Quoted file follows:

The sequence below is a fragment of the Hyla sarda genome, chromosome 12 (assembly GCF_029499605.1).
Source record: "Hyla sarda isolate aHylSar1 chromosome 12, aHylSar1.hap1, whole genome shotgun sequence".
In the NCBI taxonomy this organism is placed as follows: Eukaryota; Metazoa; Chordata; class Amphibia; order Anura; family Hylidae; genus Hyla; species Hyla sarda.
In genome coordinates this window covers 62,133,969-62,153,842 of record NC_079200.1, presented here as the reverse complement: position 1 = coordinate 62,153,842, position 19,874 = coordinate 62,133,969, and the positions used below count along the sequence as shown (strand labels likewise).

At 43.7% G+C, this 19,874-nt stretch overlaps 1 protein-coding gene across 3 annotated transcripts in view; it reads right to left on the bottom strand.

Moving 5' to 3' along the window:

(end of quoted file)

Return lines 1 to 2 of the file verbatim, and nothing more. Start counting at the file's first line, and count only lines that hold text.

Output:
The sequence below is a fragment of the Hyla sarda genome, chromosome 12 (assembly GCF_029499605.1).
Source record: "Hyla sarda isolate aHylSar1 chromosome 12, aHylSar1.hap1, whole genome shotgun sequence".